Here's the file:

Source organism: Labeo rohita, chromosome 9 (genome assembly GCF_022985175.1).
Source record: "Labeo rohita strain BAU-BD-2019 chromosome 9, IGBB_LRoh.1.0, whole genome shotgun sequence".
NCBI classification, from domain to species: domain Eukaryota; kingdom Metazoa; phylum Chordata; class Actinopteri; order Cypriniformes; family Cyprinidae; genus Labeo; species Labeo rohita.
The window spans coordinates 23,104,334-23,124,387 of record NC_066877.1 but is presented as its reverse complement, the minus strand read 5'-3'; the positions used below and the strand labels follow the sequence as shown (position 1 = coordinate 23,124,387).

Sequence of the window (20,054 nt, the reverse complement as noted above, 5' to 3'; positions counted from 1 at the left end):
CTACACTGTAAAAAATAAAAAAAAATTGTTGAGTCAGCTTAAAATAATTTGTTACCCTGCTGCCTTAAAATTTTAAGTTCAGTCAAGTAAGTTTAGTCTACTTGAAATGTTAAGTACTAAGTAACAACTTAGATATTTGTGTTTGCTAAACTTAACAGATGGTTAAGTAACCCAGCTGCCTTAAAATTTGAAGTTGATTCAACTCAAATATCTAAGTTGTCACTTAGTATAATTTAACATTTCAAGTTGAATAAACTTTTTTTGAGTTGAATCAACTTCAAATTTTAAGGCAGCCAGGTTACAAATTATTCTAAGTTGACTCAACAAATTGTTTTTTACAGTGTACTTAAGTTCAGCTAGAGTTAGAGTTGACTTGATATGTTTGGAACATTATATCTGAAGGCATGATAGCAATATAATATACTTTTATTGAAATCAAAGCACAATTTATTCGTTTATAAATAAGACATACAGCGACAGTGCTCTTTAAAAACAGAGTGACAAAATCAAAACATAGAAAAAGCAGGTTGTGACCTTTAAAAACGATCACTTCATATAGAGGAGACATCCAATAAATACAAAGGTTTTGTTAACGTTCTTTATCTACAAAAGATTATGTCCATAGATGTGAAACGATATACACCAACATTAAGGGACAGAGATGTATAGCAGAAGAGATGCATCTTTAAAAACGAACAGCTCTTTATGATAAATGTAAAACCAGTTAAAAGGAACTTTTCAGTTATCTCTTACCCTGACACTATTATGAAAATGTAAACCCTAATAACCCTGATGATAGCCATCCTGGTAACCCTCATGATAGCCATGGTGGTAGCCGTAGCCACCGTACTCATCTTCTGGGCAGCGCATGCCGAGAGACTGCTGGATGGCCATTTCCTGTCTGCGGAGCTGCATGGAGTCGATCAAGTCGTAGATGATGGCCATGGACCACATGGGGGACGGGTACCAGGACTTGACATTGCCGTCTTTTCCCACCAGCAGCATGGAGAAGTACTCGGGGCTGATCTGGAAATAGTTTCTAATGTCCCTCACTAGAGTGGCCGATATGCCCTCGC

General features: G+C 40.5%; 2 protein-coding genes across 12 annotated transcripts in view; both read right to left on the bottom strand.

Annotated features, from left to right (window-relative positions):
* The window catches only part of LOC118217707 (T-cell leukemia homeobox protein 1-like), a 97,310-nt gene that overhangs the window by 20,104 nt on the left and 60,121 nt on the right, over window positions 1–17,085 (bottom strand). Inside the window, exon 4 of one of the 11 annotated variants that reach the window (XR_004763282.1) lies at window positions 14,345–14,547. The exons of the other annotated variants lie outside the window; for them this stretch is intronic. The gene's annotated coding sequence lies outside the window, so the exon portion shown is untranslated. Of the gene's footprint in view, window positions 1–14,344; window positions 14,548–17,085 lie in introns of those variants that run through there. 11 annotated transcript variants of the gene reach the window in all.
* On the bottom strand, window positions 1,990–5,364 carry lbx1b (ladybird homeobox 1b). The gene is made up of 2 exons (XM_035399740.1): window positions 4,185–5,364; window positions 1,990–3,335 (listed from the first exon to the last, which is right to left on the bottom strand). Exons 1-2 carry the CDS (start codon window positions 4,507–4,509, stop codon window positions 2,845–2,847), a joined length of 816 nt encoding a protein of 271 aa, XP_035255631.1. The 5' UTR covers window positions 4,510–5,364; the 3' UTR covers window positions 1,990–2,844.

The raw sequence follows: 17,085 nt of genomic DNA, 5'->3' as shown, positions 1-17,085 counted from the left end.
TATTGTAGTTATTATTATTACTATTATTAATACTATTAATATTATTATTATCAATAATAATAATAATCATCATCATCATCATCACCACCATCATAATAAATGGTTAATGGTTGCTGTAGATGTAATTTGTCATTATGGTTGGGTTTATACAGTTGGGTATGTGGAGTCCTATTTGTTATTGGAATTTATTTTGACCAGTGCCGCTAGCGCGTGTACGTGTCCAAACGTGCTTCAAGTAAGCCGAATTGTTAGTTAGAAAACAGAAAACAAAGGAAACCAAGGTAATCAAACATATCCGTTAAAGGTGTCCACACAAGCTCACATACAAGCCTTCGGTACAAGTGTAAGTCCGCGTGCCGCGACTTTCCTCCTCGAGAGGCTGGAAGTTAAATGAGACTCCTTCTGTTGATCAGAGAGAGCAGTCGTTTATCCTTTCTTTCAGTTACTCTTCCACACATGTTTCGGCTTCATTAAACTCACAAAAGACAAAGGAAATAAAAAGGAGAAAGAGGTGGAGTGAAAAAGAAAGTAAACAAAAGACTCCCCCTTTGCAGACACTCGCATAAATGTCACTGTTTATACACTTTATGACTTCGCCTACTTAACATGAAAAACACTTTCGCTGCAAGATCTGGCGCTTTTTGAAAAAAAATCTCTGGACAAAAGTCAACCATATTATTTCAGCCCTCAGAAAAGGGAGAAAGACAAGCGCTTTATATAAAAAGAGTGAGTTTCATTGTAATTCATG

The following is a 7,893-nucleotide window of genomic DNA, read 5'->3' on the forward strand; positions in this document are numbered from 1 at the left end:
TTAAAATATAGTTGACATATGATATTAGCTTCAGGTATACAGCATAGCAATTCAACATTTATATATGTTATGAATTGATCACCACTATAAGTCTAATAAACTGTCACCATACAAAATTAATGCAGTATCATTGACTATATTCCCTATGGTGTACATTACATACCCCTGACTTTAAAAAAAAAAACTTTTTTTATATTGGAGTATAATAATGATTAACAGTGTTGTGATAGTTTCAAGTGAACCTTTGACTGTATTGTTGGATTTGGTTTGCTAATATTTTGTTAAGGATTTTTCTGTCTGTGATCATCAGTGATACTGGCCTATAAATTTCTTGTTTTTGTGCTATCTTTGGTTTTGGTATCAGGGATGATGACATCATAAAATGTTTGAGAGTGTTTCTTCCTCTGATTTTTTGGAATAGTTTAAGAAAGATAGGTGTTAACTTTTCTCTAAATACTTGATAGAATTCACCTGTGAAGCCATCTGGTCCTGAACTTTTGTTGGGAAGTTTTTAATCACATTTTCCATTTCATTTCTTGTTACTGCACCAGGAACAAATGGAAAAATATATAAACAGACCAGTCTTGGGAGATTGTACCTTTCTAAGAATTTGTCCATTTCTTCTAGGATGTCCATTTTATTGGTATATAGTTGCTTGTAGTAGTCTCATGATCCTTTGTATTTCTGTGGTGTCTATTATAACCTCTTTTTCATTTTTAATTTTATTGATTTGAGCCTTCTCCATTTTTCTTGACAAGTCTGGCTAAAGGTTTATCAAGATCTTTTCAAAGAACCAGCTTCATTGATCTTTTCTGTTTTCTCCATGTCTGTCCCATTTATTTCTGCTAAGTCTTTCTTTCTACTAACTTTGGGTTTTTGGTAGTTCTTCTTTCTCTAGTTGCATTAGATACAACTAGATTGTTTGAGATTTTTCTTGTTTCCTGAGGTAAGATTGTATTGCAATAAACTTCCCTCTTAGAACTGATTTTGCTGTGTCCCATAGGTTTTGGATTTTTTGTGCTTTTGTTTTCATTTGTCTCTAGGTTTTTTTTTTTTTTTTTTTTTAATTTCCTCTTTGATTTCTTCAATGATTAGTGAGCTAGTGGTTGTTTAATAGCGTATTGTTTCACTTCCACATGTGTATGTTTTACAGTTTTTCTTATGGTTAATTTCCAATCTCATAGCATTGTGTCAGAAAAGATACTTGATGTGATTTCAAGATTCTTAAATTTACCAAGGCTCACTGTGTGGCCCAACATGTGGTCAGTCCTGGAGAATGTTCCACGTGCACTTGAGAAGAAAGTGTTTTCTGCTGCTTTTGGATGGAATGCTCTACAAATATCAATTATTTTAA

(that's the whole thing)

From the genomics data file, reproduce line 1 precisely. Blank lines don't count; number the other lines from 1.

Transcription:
Source organism: Labeo rohita, chromosome 9 (genome assembly GCF_022985175.1).